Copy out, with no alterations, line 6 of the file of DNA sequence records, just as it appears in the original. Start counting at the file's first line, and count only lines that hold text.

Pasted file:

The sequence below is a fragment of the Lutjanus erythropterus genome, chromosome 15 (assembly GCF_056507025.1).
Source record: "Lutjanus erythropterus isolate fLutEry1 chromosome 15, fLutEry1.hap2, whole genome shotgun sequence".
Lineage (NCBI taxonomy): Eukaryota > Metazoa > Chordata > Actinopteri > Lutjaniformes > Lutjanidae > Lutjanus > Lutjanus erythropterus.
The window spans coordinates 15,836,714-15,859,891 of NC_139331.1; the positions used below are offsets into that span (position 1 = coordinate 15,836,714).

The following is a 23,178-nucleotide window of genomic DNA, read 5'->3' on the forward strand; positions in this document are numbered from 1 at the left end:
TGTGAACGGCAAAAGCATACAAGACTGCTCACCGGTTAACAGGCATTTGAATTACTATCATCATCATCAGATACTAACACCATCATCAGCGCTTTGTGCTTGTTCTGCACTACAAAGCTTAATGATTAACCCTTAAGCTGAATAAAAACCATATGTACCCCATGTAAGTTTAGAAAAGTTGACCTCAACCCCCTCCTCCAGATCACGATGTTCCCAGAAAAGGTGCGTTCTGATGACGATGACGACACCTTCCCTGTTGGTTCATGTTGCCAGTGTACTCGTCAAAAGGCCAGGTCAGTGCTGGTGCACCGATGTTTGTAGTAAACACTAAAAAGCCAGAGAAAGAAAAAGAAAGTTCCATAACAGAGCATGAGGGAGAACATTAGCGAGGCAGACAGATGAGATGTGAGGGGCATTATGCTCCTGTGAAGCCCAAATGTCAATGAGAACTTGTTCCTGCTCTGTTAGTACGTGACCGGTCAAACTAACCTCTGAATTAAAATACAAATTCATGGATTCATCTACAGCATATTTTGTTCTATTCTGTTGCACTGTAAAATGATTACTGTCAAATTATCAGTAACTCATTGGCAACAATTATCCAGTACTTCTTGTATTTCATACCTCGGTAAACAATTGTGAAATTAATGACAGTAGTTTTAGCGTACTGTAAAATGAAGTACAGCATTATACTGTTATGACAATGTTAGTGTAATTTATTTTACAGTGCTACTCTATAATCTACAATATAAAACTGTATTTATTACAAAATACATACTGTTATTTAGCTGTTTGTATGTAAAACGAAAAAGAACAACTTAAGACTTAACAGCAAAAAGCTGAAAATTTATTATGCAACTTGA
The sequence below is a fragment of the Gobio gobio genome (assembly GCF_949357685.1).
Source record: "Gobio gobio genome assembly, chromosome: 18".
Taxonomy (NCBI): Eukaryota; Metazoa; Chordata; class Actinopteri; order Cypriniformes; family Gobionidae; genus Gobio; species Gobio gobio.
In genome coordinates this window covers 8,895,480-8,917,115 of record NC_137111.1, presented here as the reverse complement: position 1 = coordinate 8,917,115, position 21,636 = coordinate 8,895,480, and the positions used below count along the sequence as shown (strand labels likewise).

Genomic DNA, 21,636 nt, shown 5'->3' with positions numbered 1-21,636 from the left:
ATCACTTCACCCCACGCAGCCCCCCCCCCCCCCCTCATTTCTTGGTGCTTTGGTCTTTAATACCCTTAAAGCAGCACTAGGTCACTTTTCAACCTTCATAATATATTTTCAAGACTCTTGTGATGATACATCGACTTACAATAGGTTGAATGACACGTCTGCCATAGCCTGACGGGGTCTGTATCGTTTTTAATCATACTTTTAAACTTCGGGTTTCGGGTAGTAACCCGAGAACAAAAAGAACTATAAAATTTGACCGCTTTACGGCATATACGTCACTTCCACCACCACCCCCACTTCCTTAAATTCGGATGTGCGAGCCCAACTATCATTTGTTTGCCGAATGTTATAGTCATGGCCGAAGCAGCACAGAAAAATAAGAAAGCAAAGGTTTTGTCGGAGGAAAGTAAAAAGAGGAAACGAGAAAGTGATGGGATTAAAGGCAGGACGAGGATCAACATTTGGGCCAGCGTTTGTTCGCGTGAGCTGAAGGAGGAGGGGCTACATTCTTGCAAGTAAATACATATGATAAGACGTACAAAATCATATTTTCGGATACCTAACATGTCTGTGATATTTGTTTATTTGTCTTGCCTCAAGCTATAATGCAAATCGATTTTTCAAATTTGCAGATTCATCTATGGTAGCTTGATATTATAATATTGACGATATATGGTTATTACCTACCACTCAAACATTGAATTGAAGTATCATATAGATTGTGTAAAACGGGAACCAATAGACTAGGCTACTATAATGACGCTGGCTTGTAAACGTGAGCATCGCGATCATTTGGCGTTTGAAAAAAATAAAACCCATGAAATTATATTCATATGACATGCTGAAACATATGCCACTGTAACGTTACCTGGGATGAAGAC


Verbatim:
TGTGAACGGCAAAAGCATACAAGACTGCTCACCGGTTAACAGGCATTTGAATTACTATCATCATCATCAGATACTAACACCATCATCAGCGCTTTGTGCTTGTTCTGCACTACAAAGCTTAATGATTAACCCTTAAGCTGAATAAAAACCATATGTACCCCATGTAAGTTTAGAAAAGTTGACCTCAACCCCCTCCTCCAGATCACGATGTTCCCAGAAAAGGTGCGTTCTGATGACGATGACGACACCTTCCCTGTTGGTTCATGTTGCCAGTGTACTCGTCAAAAGGCCAGGTCAGTGCTGGTGCACCGATGTTTGTAGTAAACACTAAAAAGCCAGAGAAAGAAAAAGAAAGTTCCATAACAGAGCATGAGGGAGAACATTAGCGAGGCAGACAGATGAGATGTGAGGGGCATTATGCTCCTGTGAAGCCCAAATGTCAATGAGAACTTGTTCCTGCTCTGTTAGTACGTGACCGGTCAAACTAACCTCTGAATTAAAATACAAATTCATGGATTCATCTACAGCATATTTTGTTCTATTCTGTTGCACTGTAAAATGATTACTGTCAAATTATCAGTAACTCATTGGCAACAATTATCCAGTACTTCTTGTATTTCATACCTCGGTAAACAATTGTGAAATTAATGACAGTAGTTTTAGCGTACTGTAAAATGAAGTACAGCATTATACTGTTATGACAATGTTAGTGTAATTTATTTTACAGTGCTACTCTATAATCTACAATATAAAACTGTATTTATTACAAAATACATACTGTTATTTAGCTGTTTGTATGTAAAACGAAAAAGAACAACTTAAGACTTAACAGCAAAAAGCTGAAAATTTATTATGCAACTTGA